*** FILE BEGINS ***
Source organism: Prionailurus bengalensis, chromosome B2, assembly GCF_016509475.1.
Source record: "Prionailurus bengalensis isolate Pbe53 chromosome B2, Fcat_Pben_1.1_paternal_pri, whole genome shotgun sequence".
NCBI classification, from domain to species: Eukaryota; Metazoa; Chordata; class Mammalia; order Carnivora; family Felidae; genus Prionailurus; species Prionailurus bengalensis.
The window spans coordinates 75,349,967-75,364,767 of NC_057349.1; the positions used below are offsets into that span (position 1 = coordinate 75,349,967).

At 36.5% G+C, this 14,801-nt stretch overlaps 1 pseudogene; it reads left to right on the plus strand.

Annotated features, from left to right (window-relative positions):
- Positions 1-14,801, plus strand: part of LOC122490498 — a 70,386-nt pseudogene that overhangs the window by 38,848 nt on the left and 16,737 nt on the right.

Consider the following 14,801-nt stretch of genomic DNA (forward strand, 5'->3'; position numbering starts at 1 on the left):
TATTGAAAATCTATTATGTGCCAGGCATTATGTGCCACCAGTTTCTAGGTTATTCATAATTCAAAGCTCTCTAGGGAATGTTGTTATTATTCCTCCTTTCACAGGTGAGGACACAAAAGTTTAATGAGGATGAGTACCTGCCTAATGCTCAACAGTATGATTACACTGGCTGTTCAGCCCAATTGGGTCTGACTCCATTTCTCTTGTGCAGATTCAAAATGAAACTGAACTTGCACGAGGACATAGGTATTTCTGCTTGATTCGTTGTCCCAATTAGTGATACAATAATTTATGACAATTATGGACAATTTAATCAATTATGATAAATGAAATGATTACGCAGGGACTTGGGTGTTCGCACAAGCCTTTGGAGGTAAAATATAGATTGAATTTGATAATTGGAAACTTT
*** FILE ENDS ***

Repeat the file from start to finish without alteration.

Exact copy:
Source organism: Prionailurus bengalensis, chromosome B2, assembly GCF_016509475.1.
Source record: "Prionailurus bengalensis isolate Pbe53 chromosome B2, Fcat_Pben_1.1_paternal_pri, whole genome shotgun sequence".
NCBI classification, from domain to species: Eukaryota; Metazoa; Chordata; class Mammalia; order Carnivora; family Felidae; genus Prionailurus; species Prionailurus bengalensis.
The window spans coordinates 75,349,967-75,364,767 of NC_057349.1; the positions used below are offsets into that span (position 1 = coordinate 75,349,967).

At 36.5% G+C, this 14,801-nt stretch overlaps 1 pseudogene; it reads left to right on the plus strand.

Annotated features, from left to right (window-relative positions):
- Positions 1-14,801, plus strand: part of LOC122490498 — a 70,386-nt pseudogene that overhangs the window by 38,848 nt on the left and 16,737 nt on the right.

Consider the following 14,801-nt stretch of genomic DNA (forward strand, 5'->3'; position numbering starts at 1 on the left):
TATTGAAAATCTATTATGTGCCAGGCATTATGTGCCACCAGTTTCTAGGTTATTCATAATTCAAAGCTCTCTAGGGAATGTTGTTATTATTCCTCCTTTCACAGGTGAGGACACAAAAGTTTAATGAGGATGAGTACCTGCCTAATGCTCAACAGTATGATTACACTGGCTGTTCAGCCCAATTGGGTCTGACTCCATTTCTCTTGTGCAGATTCAAAATGAAACTGAACTTGCACGAGGACATAGGTATTTCTGCTTGATTCGTTGTCCCAATTAGTGATACAATAATTTATGACAATTATGGACAATTTAATCAATTATGATAAATGAAATGATTACGCAGGGACTTGGGTGTTCGCACAAGCCTTTGGAGGTAAAATATAGATTGAATTTGATAATTGGAAACTTT